|By Karen Parrish, American Forces Press Service
WASHINGTON, D.C. — September, National Suicide Prevention and Awareness
Month, is a reminder to everyone in the military community to watch out
for each other, a senior defense official said.
Jacqueline Garrick, acting director of the Defense Suicide Prevention
Office, told the Pentagon Channel and American Forces Press Service the
Defense Department’s theme for the month’s observance, “Stand By Them,”
is a prompt to get involved when a friend or loved one seems distressed.
Defense Secretary Leon E. Panetta, she noted, has been adamant about
encouraging people to seek help, and in stressing leaders’
responsibility to ensure their people get the counseling they need.
“I think the first key factor is to understand the signs and symptoms of
suicide, and not to be afraid to ask the question,” she said. “It’s a
myth that if you ask somebody, ‘Are you feeling suicidal?’ that you’ll
put a thought in their head. And that’s just not going to happen. If
somebody’s really in distress ... the first thing we want people to know
to do is ask the questions, ‘Do you feel like you could hurt yourself,’
‘Do you have a plan?,’ and ‘How can I help?’”
Garrick said relationship issues, legal or financial problems often are
factors in the lives of people at risk for suicide.
Anyone suspecting possible suicidal impulses in a friend, co-worker or
loved one also should be sensitive to changes in moods or behavior
patterns, she added.
McCoy has many resources,
to federal resources
Fort McCoy community members who
have questions or concerns about suicide prevention, awareness
and related issues have a number of resources available to them
here as well as various programs at the federal level.
Scott Zaehler, Fort McCoy Employee Assistance Program
coordinator who also is the Fort McCoy Suicide Prevention
Program manager, can provide free, confidential counseling
to Department of the Army (DA) civilians for a variety of issues
including life stress, home stress and work stress. The
Employee Assistance Program also can assist in finding local
resources to address more-specific issues. For more information,
The Religious Support Office (RSO) or garrison chaplain’s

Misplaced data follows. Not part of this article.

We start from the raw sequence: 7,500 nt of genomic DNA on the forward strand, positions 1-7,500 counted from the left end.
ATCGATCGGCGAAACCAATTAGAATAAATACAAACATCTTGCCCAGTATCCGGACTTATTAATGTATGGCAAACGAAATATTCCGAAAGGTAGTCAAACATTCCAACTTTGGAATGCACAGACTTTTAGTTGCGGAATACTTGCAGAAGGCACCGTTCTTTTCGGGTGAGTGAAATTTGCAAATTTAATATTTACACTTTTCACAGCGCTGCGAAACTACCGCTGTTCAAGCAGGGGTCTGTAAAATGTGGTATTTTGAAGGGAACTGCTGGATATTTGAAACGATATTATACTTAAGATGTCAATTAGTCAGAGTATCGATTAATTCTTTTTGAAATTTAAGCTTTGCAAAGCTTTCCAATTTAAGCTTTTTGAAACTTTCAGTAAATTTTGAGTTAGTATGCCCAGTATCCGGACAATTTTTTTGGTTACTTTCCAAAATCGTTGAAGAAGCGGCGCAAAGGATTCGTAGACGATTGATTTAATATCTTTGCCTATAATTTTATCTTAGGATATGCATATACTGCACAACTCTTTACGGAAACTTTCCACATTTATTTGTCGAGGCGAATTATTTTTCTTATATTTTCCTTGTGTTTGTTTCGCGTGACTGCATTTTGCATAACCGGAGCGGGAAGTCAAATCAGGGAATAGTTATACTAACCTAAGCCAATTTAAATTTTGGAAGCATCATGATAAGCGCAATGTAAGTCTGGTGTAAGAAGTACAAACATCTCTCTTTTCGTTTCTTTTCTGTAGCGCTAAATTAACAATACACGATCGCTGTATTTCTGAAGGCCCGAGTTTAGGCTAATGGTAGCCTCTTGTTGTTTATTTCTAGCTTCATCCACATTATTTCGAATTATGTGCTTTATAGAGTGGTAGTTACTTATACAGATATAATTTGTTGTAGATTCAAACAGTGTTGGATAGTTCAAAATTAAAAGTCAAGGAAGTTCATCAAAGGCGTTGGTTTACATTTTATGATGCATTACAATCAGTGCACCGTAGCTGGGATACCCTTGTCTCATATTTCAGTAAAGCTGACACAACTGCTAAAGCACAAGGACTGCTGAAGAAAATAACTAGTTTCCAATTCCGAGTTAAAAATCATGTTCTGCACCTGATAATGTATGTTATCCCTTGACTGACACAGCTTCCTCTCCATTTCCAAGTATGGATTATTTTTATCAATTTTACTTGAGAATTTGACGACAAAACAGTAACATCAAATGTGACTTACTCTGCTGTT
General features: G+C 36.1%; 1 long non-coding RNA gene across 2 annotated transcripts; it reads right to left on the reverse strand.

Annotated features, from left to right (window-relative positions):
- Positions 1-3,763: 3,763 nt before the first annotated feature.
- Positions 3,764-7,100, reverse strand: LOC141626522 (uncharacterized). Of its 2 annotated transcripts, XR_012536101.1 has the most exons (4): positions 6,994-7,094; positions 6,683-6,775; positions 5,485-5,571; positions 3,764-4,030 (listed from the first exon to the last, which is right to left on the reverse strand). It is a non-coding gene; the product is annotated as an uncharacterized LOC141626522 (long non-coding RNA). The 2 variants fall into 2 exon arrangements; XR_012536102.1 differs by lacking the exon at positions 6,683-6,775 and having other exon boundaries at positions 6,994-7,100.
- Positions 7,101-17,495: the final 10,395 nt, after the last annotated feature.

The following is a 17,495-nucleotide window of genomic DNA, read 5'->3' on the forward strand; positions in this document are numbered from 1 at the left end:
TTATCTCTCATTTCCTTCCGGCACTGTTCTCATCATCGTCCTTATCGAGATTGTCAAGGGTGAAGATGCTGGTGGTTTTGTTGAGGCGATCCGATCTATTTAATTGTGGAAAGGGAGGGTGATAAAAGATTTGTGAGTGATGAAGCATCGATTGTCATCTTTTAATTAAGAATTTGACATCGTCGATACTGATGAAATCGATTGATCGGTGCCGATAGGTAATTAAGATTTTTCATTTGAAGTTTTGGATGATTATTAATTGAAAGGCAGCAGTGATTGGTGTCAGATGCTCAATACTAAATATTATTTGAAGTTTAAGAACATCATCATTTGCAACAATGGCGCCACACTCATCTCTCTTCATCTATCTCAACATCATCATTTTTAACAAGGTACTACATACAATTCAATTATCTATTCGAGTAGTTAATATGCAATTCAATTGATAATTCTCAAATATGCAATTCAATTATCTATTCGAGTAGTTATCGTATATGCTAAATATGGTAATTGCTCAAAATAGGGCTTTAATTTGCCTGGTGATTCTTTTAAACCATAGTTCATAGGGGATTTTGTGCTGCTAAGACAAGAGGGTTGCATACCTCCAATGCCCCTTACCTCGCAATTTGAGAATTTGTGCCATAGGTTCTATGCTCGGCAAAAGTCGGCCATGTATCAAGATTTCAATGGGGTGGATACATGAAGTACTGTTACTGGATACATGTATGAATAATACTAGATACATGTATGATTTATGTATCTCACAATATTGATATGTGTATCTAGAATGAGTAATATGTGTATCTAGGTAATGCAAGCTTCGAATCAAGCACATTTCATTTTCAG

office is available for pastoral counseling for any member of
the Fort McCoy community, military or civilian. For more
information, call 608-388-3528.
Ask, Care, Escort (ACE) training is an annual requirement
for Soldiers and DA civilians. The Fort McCoy RSO or the Suicide
Prevention Program manager can deliver this training. Family
members also are encouraged to take this training.
Army Community Service (ACS) offers the Fort McCoy
community a variety of classes and training that can increase
resiliency and problem-solving skills. Examples include
parenting classes, communications, stress management, connecting
people with resources and financial management. ACS also
maintains an extensive resource library. For more information,
Military Family Life Consultants can provide counseling
services to servicemembers and their Family members. Military
also can seek counseling services through their health-care
providers. For more information about Military Family Life
Consultants, call 608-469-1432.
The National Suicide Prevention Lifeline at 800-273-TALK
(8255) is available to anyone needing crisis assistance.
Veterans calling this resource should press 1 to be connected to
the Veterans Crisis Line (Veterans
which provides assistance for a variety of issues including
chronic pain, anxiety, sleeplessness, depression, and suicide.
The National Suicide Prevention Lifeline website,
http://www.suicidepreventionlifeline.org, also has the
capability to engage in live chats with people in crisis.
The Army One Source website at
presents broad-based information about programs and services and
describes how Soldiers and Families can access and obtain
information regardless of where they live.
The Real Warriors Campaign at the website